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No. 85


This Old


in Manitoba

Local History


Historic Sites
of Manitoba

First Lady of the Rails

by Fred Morrison

Manitoba Pageant, September 1958, Volume 4, Number 1

This article was published originally in Manitoba Pageant by the Manitoba Historical Society on the above date. We make it available here as a free, public service.

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Born in comparative obscurity, at an engine works in the U.S.A., in 1872, a locomotive known as the Countess of Dufferin, C.P.R. No. 1, still lives and ranks high in the historical lore of Manitoba and the West. A fast runner at the age of one — thoroughly schooled in railroading at four — she was raised to the rank of a Countess and became the first "Lady" of the locomotive world in Western Canada at five. An intrepid "mountain climber" at fourteen she had personal acquaintance with high Government officials, railway presidents, Indian Chiefs and many others and now has a place of honour, in retirement, in Winnipeg.

The arrival of the Countess of Dufferin, Winnipeg, 9 October 1877.
Source: Canadian Pacific Railway

In 1877, a contractor named Joseph Whitehead purchased this engine and moved it on a Red River barge from Fisher's Landing, Minn., to St. Bonif ace, for the construction of the future Canadian Pacific Railway.

Two days after its arrival at St. Boniface, on October 9, 1877, the engine started to pull cars of rails and material for construction work on the Pembina branch. It was then used between Selkirk and Cross Lake by the Government, and later sold to the C.P.R. in 1882, for the sum of $5800.

Early in 1877, Whitehead had been given a Government contract and, having knowledge of the proposed visit of the Governor-General and Lady Dufferin, he extended an invitation to their Excellencies to take part in the ceremony of driving the first track spikes of the new branch at St. Boniface. He also invited the Countess to start the first engine but the locomotive did not reach Winnipeg from the U.S.A. until after the departure of the Vice-Regal couple on the steamer Minnesota on September 29.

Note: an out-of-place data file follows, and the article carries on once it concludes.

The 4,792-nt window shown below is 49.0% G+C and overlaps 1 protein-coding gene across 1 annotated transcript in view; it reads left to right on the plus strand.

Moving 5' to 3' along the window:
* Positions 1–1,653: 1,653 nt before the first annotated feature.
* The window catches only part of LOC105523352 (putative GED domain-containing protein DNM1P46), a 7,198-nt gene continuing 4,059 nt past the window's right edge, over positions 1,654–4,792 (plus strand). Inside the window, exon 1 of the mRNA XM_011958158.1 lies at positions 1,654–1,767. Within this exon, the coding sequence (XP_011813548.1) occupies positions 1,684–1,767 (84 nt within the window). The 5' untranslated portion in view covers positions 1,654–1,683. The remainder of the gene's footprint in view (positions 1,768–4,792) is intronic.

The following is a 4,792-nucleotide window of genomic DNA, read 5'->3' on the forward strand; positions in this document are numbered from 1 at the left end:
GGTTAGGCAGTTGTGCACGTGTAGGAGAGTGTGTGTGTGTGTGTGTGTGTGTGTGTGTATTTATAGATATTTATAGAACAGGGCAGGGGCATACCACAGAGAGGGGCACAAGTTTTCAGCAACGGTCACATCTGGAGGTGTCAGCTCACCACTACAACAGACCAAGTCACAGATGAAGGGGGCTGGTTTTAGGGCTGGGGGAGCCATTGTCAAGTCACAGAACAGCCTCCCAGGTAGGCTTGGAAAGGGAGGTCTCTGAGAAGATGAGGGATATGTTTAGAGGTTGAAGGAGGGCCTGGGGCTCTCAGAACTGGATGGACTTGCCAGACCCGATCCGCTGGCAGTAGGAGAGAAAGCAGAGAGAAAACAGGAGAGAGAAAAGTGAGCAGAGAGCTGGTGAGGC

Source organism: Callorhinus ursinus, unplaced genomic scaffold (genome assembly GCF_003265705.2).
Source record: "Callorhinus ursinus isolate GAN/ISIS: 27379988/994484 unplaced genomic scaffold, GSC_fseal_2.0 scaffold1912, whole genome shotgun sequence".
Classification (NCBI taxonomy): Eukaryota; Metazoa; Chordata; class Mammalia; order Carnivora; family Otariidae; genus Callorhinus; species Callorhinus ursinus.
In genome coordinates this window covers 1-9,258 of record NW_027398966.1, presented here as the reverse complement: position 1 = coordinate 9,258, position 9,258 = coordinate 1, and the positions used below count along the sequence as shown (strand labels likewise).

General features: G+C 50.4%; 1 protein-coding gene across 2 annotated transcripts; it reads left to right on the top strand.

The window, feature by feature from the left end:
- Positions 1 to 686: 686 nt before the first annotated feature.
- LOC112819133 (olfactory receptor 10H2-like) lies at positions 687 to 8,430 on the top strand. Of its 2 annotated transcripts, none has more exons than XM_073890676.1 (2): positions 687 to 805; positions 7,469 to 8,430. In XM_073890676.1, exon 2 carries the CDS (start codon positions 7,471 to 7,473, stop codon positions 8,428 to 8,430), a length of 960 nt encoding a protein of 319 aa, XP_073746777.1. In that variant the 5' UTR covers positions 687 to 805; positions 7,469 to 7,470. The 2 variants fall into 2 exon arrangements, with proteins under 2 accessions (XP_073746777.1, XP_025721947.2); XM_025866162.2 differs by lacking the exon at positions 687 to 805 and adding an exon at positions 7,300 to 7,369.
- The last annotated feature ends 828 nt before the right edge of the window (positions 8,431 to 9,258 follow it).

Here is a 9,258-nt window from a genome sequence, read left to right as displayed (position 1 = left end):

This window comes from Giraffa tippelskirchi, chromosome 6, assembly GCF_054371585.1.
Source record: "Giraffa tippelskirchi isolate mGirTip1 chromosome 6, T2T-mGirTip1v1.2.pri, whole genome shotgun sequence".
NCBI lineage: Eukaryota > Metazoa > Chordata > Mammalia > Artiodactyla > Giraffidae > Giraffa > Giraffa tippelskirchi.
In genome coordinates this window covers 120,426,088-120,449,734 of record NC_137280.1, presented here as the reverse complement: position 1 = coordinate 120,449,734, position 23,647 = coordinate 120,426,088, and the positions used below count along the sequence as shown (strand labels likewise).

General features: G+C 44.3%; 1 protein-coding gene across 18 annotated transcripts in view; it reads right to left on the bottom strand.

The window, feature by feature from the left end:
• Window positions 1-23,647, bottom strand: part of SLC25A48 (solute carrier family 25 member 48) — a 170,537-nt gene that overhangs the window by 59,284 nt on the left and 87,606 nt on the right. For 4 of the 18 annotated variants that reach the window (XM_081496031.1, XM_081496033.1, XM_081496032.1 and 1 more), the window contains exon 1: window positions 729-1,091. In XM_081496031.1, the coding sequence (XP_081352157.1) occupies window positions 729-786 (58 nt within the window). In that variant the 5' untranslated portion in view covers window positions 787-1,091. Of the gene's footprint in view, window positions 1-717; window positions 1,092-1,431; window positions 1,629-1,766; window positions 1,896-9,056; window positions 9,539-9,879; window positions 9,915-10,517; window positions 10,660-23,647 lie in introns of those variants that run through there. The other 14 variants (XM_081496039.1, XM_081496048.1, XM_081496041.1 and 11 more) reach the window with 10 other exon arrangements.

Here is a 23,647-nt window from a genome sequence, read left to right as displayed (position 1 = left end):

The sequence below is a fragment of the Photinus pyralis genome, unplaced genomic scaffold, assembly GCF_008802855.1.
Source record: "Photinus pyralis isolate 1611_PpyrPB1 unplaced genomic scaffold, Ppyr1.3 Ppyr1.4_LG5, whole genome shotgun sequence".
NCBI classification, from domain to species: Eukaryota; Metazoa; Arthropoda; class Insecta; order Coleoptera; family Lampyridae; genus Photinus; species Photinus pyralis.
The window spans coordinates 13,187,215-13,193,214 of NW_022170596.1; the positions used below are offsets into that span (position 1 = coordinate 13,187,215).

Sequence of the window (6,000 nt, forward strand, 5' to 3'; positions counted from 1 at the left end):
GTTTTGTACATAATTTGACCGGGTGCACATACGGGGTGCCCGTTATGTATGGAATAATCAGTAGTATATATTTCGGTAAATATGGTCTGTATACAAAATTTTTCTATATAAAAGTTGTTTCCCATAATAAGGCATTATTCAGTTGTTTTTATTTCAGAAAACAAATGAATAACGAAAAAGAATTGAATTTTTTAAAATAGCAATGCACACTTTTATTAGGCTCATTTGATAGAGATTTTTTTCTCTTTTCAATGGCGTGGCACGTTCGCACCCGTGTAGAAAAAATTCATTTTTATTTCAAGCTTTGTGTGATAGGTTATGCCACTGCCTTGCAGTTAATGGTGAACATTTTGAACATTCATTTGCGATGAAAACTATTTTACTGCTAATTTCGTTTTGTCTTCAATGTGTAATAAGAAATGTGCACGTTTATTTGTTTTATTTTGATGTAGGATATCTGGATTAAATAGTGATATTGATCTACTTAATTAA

By that time the engine had reached Fisher's Landing and was available there for inspection by the Marquis and Lady Dufferin when they arrived on the southbound steamer. In this connection the Countess made the following record in her published diary: "Tuesday Oct. 2nd. — We went ashore and saw the engine No. 2 of the Canadian Pacific Railway; it is going to Winnipeg with a train of railway-trucks, and it is to be called the 'Lady Dufferin'." While the number of the locomotive was recorded in the diary as No. 2, at Fisher's Landing, the number was changed to No. 1, enroute, probably by contractor Whitehead, as it arrived in St. Boniface bearing the number 1.

The famous little engine, loaded on a barge, was towed away from Fisher's Landing by steamer Selkirk, shortly after receiving the blessing of Lady Dufferin. They expected to reach Winnipeg October 8 but a delay occurred at Crooked Rapids, and it took from daylight until 3:00 p.m. to pass them. A stop was also made five miles south of Winnipeg so as to reach Winnipeg in daylight.

The following morning, October 9 the steamer continued the historic journey towards Winnipeg. It was a gala affair, with hundreds of settlers lining the river banks.